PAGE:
Smoking and mental health: a framework for action in Wales

Smoking contributes to poor mental health and increases inequalities in physical health and premature mortality. Smoking is a leading contributor to the 7–23-year lower life expectancy among people with severe mental illness (SMI) compared to the general population.

In Wales, an estimated 14.1% of people are smokers. Smoking is much more common (33% prevalence) among people with mental health conditions (for example depression, anxiety) and is even higher among those with SMI (40.5% prevalence). People with mental health conditions are also more likely to be heavy smokers, however they also report a higher interest in quitting than the general population.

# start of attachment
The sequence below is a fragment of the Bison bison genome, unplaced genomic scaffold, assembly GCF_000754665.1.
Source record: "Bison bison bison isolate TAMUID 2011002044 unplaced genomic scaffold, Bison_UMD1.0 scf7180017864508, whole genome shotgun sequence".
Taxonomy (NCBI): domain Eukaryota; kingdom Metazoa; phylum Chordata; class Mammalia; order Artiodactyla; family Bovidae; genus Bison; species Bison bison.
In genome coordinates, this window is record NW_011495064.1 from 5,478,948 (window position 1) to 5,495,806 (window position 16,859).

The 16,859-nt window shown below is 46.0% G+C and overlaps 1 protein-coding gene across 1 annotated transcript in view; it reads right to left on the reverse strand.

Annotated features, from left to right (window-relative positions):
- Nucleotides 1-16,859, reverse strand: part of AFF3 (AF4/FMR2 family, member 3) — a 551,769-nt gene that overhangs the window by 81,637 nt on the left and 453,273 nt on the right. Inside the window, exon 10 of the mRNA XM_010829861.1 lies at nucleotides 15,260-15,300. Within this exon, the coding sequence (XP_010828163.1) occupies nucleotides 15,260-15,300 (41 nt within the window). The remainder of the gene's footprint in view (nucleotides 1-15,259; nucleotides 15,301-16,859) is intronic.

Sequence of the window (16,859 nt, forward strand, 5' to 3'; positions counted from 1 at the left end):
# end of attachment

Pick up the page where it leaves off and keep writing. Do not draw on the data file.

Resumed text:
The Public Mental Health Implementation Centre (PMHIC) was commissioned by RCPsych Wales through its partnership with the National Collaborative Commissioning Unit (NCCU) and the Dyfodol Programme to develop a framework to help reduce smoking rates among people with mental health conditions in Wales. The framework identified three priority areas for action: 

  1. Address misperceptions about smoking in mental health settings.
  2. Improve implementation of quitting strategies in mental health settings.
  3. Address the lack of data on smoking and quitting among people with SMI.
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